• You find at the end of the game that the portal to the final area is located in the place that you woke up in at the start of the game, and that you had the means to get there from the start, just not the knowledge.
    • The bronze sphere you find for Pharod is a container of the memories of your first life.
  • Jigsaw Puzzle Plot
  • Karma Meter: Your alignment changes depending on your actions.
  • Kick the Dog:
    • A favorite hobby of the Practical Incarnation.
    • An evil-aligned Nameless One can do things so awful many players can't stand to play him that way.
  • Kleptomaniac Hero: Just as you'd expect, the Nameless One's quest of identity is an excellent opportunity to collect all sorts of things. Several quests involve simply having the right thing in your inventory to solve.
  • Laser-Guided Amnesia: Type 1... sorta. Basically, the Nameless One "starts a new game" with the player.
  • Leitmotif: All the important characters and several of the locations have their own themes. Though with the exception of Deionarra's, Annah's, and Fall-from-Grace's, you probably won't even notice most of them because they either don't play in many circumstances, don't get played for long enough when they are played until they get overridden by something else, or don't even appear outside the game's soundtrack. Restoration mods make the theme songs more prominent, though this causes some problems of its own when, say, the player is in the Smoldering Corpse bar and Ignus's theme suddenly overrides the area music, which is bound to be at least somewhat confusing the first time.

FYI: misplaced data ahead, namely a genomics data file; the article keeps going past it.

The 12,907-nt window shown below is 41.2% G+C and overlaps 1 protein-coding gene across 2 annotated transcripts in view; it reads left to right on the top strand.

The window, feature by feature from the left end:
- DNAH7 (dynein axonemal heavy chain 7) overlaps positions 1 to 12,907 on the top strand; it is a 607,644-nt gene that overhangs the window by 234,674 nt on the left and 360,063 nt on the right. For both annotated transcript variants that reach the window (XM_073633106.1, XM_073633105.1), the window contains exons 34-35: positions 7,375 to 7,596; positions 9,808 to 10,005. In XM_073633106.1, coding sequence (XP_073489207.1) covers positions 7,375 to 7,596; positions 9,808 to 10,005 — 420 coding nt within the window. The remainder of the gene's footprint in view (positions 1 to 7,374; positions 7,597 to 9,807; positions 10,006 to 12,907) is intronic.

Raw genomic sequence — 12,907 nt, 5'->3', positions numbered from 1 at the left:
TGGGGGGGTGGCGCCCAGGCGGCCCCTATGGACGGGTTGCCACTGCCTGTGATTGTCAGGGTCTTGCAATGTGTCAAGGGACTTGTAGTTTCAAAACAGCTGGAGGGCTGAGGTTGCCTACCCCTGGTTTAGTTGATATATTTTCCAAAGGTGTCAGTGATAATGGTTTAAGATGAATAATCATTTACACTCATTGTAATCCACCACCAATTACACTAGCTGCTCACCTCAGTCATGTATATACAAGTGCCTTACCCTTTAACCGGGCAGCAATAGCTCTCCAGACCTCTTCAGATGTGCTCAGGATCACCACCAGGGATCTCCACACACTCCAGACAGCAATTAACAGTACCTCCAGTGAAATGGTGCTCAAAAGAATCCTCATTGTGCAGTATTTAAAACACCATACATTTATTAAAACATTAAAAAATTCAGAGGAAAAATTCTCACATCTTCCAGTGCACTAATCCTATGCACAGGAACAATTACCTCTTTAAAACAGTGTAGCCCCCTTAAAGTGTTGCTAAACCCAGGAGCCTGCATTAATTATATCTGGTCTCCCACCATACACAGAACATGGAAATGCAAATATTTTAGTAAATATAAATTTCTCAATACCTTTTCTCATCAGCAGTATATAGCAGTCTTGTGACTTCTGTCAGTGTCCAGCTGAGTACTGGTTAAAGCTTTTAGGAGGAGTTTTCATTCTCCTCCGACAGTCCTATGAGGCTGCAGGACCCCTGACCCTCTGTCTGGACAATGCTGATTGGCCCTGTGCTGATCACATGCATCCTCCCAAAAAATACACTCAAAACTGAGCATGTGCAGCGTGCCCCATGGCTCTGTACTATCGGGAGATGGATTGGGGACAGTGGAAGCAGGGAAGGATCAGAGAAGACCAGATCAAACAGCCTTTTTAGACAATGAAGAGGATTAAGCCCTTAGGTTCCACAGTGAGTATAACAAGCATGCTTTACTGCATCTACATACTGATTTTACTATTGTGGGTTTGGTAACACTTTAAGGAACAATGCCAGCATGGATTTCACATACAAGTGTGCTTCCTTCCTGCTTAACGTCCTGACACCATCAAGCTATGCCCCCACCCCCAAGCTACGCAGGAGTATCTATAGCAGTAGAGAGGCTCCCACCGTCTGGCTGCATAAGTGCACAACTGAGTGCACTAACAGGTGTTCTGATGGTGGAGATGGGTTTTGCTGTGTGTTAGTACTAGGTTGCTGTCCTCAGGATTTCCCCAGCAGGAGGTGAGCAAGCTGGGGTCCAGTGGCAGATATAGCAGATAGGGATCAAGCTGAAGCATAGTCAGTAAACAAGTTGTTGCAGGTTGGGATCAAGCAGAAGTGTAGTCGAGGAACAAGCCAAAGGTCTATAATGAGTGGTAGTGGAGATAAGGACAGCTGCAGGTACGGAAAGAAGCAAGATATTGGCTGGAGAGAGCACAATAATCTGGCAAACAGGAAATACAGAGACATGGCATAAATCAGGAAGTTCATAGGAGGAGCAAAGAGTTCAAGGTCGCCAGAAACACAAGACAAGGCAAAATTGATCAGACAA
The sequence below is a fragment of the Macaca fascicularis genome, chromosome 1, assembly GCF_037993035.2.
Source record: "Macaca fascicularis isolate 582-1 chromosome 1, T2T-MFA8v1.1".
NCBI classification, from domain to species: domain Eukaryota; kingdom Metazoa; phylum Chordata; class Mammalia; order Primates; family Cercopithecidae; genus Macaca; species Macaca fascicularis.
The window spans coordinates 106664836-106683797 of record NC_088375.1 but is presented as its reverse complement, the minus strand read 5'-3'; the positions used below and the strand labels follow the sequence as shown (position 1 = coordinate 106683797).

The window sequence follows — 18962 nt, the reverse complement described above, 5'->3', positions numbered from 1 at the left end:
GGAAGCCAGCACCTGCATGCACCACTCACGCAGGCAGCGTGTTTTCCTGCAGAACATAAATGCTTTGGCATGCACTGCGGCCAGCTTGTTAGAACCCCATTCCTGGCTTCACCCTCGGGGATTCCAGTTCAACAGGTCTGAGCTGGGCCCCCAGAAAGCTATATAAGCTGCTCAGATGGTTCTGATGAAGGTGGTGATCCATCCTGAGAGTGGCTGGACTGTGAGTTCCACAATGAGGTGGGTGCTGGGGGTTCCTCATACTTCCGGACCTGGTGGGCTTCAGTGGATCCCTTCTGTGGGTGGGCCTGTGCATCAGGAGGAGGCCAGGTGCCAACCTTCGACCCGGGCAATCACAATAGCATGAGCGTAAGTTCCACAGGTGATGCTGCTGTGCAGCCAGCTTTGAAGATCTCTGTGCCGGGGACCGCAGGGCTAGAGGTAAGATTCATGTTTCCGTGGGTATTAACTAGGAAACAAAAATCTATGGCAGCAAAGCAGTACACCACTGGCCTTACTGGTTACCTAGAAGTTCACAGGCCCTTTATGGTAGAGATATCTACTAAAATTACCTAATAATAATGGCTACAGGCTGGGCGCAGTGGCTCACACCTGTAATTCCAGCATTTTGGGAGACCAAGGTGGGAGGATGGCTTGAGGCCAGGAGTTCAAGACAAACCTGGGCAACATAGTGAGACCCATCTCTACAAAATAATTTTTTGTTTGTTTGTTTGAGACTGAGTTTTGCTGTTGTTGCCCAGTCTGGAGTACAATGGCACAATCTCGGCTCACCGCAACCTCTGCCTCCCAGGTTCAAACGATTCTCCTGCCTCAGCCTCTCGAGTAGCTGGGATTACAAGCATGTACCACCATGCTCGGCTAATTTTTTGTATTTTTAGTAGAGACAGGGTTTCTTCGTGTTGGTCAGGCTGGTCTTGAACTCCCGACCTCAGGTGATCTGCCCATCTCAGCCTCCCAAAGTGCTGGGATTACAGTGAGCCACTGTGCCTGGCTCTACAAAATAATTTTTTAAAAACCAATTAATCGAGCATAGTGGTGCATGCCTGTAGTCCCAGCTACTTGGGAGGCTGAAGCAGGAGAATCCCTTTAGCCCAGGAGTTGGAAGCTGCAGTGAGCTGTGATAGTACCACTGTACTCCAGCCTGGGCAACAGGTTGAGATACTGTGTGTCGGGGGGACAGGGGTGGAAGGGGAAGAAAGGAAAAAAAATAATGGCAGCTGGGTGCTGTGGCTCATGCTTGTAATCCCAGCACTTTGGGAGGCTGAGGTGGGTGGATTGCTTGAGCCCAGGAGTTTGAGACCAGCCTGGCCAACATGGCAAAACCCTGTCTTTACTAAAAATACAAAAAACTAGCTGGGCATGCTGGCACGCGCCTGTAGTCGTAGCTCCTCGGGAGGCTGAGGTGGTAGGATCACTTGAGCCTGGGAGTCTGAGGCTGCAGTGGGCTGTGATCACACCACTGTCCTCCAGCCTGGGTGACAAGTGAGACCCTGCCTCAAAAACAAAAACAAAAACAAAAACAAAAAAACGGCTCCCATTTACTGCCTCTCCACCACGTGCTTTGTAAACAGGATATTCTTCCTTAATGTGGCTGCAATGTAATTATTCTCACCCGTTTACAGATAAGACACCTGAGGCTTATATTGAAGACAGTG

• The Transcendent One's theme is a Dark Reprise of The Nameless One's.
  • Let's Play: One's finally been made of this game by Shadow Catboy.
  • Level Up At Intimacy 5: Kissing Annah gives her some minor fire resistance.
  • Light Is Not Good: If a hugely powerful Lawful Good character is found trapped underground outside the gate town of a prison plane, there may be a good reason why they were put there.